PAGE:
Al Held - Magenta
American, 1928 - 2005
Magenta, 1990
Aquatint with spit bite aquatint, 40.5 x 54.25 inches
Edition 4/50
Crown Point Press

Gift of Judy and J.D. Williamson II (BBA '67, MBA '68)

Al Held's style dominated abstraction in the 1960s. Also known as Formalist Abstraction, this was an art whose expressive power derived from pure color and design, not from any preferences to the visual world of appearances nor to literary content.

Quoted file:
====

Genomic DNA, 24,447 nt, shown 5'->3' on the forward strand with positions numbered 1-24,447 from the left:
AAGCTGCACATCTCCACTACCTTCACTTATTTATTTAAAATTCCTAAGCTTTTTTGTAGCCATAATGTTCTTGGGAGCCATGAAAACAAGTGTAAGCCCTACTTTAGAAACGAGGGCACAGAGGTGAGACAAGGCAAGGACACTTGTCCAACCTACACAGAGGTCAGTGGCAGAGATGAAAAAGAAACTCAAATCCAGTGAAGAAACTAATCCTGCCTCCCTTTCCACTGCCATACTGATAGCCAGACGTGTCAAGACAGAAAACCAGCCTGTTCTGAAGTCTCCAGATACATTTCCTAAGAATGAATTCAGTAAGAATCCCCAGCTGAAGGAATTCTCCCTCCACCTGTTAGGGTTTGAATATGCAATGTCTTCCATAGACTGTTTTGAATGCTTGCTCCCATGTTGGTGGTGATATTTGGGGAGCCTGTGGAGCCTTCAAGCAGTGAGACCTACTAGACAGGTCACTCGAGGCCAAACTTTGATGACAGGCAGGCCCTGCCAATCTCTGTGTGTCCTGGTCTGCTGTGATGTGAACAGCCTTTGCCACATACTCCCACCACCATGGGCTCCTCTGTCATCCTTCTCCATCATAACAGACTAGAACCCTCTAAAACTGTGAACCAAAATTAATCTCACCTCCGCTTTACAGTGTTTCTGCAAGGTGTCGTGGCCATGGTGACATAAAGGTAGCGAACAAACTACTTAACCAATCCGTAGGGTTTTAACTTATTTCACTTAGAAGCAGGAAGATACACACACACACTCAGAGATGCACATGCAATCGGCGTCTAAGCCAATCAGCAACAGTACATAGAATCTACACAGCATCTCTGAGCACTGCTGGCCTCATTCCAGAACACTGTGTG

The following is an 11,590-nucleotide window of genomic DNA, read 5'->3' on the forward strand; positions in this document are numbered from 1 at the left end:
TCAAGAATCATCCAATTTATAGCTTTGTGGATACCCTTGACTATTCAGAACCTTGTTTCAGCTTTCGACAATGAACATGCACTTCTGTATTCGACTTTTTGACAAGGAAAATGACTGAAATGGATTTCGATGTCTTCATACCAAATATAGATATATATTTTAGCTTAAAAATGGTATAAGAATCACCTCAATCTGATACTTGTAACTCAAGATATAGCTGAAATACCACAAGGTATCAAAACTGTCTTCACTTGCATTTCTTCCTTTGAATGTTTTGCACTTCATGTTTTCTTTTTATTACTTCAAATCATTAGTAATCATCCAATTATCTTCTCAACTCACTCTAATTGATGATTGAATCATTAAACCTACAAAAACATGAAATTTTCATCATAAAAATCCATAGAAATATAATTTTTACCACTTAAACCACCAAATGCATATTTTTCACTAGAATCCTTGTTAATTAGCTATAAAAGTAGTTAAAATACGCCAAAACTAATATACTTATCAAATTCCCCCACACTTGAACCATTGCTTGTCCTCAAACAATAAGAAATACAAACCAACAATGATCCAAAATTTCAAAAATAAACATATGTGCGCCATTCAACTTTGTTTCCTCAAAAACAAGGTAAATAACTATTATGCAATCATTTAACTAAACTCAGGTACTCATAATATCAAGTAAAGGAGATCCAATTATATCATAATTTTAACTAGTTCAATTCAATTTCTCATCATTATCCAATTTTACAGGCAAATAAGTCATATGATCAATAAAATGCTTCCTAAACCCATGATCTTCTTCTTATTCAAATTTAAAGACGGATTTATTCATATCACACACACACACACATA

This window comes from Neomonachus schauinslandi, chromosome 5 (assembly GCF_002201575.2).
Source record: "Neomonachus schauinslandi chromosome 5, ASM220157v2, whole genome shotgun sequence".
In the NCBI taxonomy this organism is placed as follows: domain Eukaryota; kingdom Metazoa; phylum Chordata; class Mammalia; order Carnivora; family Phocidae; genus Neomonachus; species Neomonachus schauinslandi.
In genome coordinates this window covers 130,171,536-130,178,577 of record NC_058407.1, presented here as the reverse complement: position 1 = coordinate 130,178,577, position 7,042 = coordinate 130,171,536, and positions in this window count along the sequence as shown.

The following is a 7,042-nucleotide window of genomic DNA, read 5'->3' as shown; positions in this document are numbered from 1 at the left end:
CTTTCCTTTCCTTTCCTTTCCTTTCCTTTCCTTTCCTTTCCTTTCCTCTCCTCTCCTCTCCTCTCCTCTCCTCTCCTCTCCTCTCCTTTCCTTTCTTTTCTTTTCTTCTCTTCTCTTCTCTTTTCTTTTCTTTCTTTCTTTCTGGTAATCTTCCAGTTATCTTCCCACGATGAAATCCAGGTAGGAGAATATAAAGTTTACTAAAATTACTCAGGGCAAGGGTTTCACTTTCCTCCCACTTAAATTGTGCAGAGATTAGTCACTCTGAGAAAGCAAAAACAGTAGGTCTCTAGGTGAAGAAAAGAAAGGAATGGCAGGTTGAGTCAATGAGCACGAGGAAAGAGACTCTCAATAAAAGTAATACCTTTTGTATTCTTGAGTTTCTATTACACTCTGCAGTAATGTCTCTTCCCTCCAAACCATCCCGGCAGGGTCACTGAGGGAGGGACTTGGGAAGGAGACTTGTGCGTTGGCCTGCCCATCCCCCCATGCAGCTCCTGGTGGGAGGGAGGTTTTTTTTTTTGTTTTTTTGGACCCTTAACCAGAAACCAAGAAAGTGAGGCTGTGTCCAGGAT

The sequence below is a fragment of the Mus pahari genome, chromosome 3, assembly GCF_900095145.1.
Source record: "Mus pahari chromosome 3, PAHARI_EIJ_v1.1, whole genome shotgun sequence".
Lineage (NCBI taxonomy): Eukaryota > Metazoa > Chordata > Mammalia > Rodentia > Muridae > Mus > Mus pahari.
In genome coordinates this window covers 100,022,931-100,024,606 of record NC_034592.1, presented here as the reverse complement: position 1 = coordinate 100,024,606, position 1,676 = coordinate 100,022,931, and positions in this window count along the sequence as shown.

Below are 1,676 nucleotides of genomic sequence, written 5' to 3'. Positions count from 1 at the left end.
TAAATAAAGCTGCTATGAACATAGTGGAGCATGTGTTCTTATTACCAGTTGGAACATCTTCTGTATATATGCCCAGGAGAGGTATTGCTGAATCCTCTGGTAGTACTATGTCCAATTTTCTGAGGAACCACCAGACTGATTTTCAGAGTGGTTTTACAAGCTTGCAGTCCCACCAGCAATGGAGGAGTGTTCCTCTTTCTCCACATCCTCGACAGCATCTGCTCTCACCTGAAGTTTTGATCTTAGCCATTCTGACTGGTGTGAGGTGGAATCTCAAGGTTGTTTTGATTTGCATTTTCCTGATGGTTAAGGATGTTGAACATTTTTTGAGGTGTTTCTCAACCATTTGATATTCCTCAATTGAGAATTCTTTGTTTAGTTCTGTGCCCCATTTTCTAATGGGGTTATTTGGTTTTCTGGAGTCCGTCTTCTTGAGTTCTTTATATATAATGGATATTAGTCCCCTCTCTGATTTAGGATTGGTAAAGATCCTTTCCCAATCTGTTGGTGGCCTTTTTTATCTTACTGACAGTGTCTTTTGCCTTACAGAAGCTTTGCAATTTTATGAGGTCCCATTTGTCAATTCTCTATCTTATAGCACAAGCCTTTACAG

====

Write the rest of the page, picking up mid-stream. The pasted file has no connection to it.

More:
Magenta is a work from Held's later period when he reintroduced color and complex three-dimensional shapes. Here, he arranged interlocking projections of an etched circle, square and triangle - the three basic geometrical forms. He then filled them in with brilliant aquatint washes of the basic primary and secondary colors: red, blue, yellow; green, purple, and orange. Held's exceptional use of intaglio processes in this print is the result of his long-term collaboration with Crown Point Press, one of the premiere American print workshops. What is so engaging about Magenta is not only its color and large scale but Held's creative ability to hold clarity and ambiguity in exact balance. What seems clear-cut and predictable as a series of geometrical shapes is simultaneously complex. The title itself plays into this scheme of things inasmuch as magenta is the subtlest of all the colors that nonetheless holds its own.